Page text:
Who is going to see the first-place O’s tonight?

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The weather forecast appears to say “chilly” and I’m pretty sure the stadium will continue its extremely empty trend, but I’m strongly considering going to the game tonight anyway.

I have invited folks down to the stadium a few times already this season with no positive result. It’s been nice spending time with Drew and my wife at the Wharf Rat and Hooters, but it hasn’t resulted in anyone else wanting to come and watch the first-place Orioles in the cold.

If you want to see what the crowds REALLY looked like last week: click here. Any of the “OH Say Can You See” videos will tell you all you need to know about the Orioles and their attendance.

All of my fears during Free The Birds are coming true. It’s been two years and even LESS people care about the Orioles than ever. Even when they’re in the first place!

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But I’m still having fun with the 2008 Orioles and I hope to take in the game tonight, if it’s not too miserable outside.

Either way, you can mark Thursday night down as a night when you can join us for a ballgame as well. The pre-game bar meet will be at Drew’s old stomping grounds: Regi’s on Light Street in Federal Hill.

I’m definitely doing the Thursday game against the White Sox, and better than that, Baltimore kid Gavin Floyd will hurl for the pale hose.

Hope you join us for the fun!

I did one ballgame over the weekend in Washington, D.C, checking out the Nats and Braves. The video is now on wnsTV so you can see what I saw, which was a nice, new ballpark in what formerly was a rough side of town.

A few people have asked me what I thought of the ballpark and I have the same answer that I’ve had for the last 10 years: they all look the same to me!

They all have lots of premium “this” and exclusive “that.” And with D.C., you always get that frontrunner “I wanna be seen” vibe as well. But it was just another new ballpark, not unlike Philadelphia or Cleveland or Cincinnati or any of the other ones I’ve been to recently.

It felt “big” to me, a little like Dodger Stadium in the way the seating bowl is utilized. It had all of the porches and different prices and amenities and it was a block from the D.C. Metro, so it was easy to get to because you don’t have to transfer off of the green line once you’re in Greenbelt. Park in Greenbelt and you literally get dropped at the front door, which is nice.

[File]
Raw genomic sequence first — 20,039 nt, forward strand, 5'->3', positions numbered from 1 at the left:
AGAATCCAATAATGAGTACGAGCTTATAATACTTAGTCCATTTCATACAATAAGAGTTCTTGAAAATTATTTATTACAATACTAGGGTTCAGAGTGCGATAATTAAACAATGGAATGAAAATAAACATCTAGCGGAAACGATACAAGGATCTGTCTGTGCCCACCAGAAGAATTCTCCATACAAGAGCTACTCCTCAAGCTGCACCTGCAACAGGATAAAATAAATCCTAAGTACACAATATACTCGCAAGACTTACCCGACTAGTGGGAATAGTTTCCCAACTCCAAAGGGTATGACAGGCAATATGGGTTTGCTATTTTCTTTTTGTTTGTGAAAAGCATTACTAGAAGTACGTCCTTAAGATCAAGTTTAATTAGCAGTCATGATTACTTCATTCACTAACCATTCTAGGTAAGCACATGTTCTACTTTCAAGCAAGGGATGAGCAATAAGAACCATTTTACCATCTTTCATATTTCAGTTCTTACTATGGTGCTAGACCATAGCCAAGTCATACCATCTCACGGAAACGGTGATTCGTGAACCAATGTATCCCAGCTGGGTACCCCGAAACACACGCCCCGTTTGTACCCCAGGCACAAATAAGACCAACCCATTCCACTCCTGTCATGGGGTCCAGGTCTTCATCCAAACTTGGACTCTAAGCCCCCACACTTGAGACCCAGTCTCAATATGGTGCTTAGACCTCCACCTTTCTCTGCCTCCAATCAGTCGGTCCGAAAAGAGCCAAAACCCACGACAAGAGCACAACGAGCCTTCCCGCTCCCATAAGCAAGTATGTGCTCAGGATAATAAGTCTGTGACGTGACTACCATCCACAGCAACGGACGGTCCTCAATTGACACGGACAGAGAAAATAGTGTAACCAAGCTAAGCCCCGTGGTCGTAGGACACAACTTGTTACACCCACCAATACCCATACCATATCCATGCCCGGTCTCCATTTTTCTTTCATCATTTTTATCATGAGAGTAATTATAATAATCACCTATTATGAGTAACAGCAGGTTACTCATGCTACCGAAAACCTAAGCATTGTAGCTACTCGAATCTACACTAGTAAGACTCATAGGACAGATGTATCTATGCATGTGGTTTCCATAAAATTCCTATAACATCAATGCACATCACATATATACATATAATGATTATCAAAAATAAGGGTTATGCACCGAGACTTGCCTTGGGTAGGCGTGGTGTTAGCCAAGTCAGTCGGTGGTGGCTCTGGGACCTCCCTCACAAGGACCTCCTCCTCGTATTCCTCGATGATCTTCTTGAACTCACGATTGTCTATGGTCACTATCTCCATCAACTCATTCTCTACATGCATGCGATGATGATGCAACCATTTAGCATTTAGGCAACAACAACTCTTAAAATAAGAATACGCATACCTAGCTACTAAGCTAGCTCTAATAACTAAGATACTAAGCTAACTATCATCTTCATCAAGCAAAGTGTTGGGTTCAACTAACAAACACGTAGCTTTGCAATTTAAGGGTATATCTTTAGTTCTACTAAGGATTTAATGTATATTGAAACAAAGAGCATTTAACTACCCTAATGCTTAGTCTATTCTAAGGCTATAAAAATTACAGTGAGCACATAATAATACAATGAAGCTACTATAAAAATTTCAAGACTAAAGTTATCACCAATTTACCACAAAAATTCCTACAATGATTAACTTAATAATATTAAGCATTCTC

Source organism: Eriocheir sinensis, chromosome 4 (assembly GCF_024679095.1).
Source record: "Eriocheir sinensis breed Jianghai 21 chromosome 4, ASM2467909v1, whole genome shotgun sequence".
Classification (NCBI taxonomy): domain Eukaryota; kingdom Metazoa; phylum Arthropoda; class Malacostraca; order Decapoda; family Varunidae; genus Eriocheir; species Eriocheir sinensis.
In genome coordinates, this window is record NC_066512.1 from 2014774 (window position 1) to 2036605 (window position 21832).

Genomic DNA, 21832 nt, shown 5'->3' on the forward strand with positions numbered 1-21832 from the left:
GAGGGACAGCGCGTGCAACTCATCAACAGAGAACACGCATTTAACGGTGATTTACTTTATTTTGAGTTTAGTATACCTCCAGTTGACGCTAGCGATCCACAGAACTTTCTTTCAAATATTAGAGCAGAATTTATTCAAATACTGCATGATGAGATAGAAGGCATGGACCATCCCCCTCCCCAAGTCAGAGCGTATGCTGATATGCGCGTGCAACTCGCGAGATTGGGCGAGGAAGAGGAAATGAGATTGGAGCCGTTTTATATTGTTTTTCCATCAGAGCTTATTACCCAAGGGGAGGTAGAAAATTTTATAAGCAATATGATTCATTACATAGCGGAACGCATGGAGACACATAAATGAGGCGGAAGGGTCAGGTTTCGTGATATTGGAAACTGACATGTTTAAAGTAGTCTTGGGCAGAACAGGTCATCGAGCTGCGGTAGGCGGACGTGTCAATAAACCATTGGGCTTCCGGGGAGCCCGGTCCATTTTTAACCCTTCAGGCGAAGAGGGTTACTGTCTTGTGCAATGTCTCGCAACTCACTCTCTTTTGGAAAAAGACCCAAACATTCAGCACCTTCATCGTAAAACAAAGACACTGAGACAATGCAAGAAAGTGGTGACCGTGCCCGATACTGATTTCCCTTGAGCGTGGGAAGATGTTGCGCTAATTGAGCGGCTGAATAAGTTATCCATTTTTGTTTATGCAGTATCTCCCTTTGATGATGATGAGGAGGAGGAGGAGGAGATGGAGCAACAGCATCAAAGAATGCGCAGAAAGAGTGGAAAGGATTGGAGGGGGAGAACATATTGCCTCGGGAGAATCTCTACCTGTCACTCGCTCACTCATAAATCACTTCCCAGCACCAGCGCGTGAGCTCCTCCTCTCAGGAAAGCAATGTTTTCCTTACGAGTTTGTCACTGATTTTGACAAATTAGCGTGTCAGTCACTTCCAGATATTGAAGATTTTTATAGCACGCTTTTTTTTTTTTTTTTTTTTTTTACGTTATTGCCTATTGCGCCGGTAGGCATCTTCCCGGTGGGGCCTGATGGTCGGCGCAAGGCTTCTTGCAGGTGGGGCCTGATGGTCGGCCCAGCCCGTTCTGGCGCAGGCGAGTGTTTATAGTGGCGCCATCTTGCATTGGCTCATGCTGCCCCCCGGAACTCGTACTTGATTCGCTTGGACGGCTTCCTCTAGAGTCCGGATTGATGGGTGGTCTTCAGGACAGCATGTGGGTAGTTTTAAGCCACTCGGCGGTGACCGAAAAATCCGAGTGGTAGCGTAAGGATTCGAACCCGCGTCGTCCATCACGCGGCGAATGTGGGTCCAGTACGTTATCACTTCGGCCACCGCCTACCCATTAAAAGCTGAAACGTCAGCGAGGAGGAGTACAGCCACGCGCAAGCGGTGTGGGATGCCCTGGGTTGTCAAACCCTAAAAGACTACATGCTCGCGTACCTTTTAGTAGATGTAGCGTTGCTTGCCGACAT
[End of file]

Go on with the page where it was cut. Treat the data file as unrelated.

But I have zero passion for the Nationals and I never will. (Even though I have ressurected my Capitals fandom a slight bit, after a 15-year hiatus, but I don’t know much about their players either. But what other NHL team could you support locally?)

And the fans in D.C. on Saturday seemed to be coming more to the see the stadium than to see the game. It didn’t seem like there were a lot of people — not even the ones in Nats gear – who knew who the players are. During the course of the day, I probably saw team gear for 20 others teams, mostly Red Sox stuff of course.

The Nats gave up four in the first inning and most of the crowd was gone by the 6th inning.

Like I said, it was an “OK” experience, and we endured an hour-long rain delay.

Actually, I kinda liked going to R.F.K. Stadium the five times I went over there the first three seasons. Easy parking, and easy in and out because there were no people there.

And I liked getting a cheap ticket in a crappy ballpark and sitting on the roof.

It cost me $20 to go the Nats game on Saturday. The last time I went to R.F.K. Stadium it cost me $6.

It wasn’t worth the increase, but I did have fun.

So, drop me a note if you’re going to the O’s game tonight. I can’t blame you if you’re not, but I’m trying to have fun this year with the team and I can’t think the games in August and September are going to be meaningful so a rare “first place” game in April needs to be embraced.

Wednesday night, we’re going to see if we can get some folks to do the Blast game with us as well!



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Baltimore Positive is the vision and the creative extension of four decades of sharing the love of local sports for this Dundalk native and University of Baltimore grad, who began his career as a sportswriter and music critic at The News American and The Baltimore Sun in the mid-1980s. Launched radio career in December 1991 with Kenny Albert after covering the AHL Skipjacks. Bought WNST-AM 1570 in July 1998, created WNST.net in 2007 and began diversifying conversations on radio, podcast and social media as Baltimore Positive in 2016. nes@baltimorepositive.com